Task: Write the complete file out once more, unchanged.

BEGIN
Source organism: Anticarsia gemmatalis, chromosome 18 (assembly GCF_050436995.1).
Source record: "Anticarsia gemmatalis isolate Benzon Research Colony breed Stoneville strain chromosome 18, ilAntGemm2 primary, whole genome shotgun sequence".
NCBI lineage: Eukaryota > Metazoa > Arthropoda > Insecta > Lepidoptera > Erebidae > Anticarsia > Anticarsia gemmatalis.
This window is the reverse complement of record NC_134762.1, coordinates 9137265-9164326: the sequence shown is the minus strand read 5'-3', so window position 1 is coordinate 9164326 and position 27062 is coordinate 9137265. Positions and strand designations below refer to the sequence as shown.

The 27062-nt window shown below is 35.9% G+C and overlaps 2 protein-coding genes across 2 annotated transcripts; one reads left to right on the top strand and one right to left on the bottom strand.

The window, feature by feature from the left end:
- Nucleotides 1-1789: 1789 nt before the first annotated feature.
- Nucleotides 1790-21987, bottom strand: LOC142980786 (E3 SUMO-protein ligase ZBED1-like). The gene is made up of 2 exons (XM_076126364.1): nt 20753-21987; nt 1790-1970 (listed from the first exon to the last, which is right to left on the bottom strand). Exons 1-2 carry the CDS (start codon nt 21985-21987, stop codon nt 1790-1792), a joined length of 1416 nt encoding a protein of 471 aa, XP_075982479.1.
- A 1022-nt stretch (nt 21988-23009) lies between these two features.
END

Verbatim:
Source organism: Anticarsia gemmatalis, chromosome 18 (assembly GCF_050436995.1).
Source record: "Anticarsia gemmatalis isolate Benzon Research Colony breed Stoneville strain chromosome 18, ilAntGemm2 primary, whole genome shotgun sequence".
NCBI lineage: Eukaryota > Metazoa > Arthropoda > Insecta > Lepidoptera > Erebidae > Anticarsia > Anticarsia gemmatalis.
This window is the reverse complement of record NC_134762.1, coordinates 9137265-9164326: the sequence shown is the minus strand read 5'-3', so window position 1 is coordinate 9164326 and position 27062 is coordinate 9137265. Positions and strand designations below refer to the sequence as shown.

The 27062-nt window shown below is 35.9% G+C and overlaps 2 protein-coding genes across 2 annotated transcripts; one reads left to right on the top strand and one right to left on the bottom strand.

The window, feature by feature from the left end:
- Nucleotides 1-1789: 1789 nt before the first annotated feature.
- Nucleotides 1790-21987, bottom strand: LOC142980786 (E3 SUMO-protein ligase ZBED1-like). The gene is made up of 2 exons (XM_076126364.1): nt 20753-21987; nt 1790-1970 (listed from the first exon to the last, which is right to left on the bottom strand). Exons 1-2 carry the CDS (start codon nt 21985-21987, stop codon nt 1790-1792), a joined length of 1416 nt encoding a protein of 471 aa, XP_075982479.1.
- A 1022-nt stretch (nt 21988-23009) lies between these two features.